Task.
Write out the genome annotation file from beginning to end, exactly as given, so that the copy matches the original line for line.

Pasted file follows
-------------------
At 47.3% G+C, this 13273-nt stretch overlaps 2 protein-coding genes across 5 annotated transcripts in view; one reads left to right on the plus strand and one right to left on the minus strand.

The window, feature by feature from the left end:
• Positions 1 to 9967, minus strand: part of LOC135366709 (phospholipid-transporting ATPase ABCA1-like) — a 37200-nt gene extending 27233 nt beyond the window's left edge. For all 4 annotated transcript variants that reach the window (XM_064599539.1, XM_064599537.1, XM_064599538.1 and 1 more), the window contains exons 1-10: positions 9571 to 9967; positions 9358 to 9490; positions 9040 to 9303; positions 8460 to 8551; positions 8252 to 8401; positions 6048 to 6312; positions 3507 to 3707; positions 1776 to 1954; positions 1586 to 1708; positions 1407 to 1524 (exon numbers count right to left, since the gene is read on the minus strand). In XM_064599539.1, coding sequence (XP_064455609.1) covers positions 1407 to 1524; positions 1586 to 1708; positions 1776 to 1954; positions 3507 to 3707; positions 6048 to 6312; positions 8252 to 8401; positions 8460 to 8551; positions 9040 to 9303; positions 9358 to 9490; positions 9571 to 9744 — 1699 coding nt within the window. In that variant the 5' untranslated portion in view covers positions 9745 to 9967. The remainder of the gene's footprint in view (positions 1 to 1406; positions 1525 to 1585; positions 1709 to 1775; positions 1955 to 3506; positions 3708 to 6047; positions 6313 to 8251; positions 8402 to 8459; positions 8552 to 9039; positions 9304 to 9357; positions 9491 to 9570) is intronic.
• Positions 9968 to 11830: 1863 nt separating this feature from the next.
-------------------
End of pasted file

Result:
At 47.3% G+C, this 13273-nt stretch overlaps 2 protein-coding genes across 5 annotated transcripts in view; one reads left to right on the plus strand and one right to left on the minus strand.

The window, feature by feature from the left end:
• Positions 1 to 9967, minus strand: part of LOC135366709 (phospholipid-transporting ATPase ABCA1-like) — a 37200-nt gene extending 27233 nt beyond the window's left edge. For all 4 annotated transcript variants that reach the window (XM_064599539.1, XM_064599537.1, XM_064599538.1 and 1 more), the window contains exons 1-10: positions 9571 to 9967; positions 9358 to 9490; positions 9040 to 9303; positions 8460 to 8551; positions 8252 to 8401; positions 6048 to 6312; positions 3507 to 3707; positions 1776 to 1954; positions 1586 to 1708; positions 1407 to 1524 (exon numbers count right to left, since the gene is read on the minus strand). In XM_064599539.1, coding sequence (XP_064455609.1) covers positions 1407 to 1524; positions 1586 to 1708; positions 1776 to 1954; positions 3507 to 3707; positions 6048 to 6312; positions 8252 to 8401; positions 8460 to 8551; positions 9040 to 9303; positions 9358 to 9490; positions 9571 to 9744 — 1699 coding nt within the window. In that variant the 5' untranslated portion in view covers positions 9745 to 9967. The remainder of the gene's footprint in view (positions 1 to 1406; positions 1525 to 1585; positions 1709 to 1775; positions 1955 to 3506; positions 3708 to 6047; positions 6313 to 8251; positions 8402 to 8459; positions 8552 to 9039; positions 9304 to 9357; positions 9491 to 9570) is intronic.
• Positions 9968 to 11830: 1863 nt separating this feature from the next.